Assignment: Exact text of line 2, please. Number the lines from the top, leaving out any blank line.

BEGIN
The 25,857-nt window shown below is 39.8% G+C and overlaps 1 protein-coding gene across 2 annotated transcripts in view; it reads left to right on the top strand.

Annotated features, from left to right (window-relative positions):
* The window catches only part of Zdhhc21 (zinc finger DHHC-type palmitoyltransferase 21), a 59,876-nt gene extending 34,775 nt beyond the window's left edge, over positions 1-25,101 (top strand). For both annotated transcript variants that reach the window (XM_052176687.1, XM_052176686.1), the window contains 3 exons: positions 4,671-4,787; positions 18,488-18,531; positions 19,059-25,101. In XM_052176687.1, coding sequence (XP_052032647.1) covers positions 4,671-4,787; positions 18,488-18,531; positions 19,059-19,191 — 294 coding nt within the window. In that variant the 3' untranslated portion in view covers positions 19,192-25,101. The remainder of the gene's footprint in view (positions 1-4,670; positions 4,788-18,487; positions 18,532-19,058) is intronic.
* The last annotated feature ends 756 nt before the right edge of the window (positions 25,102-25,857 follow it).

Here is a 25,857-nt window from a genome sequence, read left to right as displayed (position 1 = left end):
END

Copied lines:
Annotated features, from left to right (window-relative positions):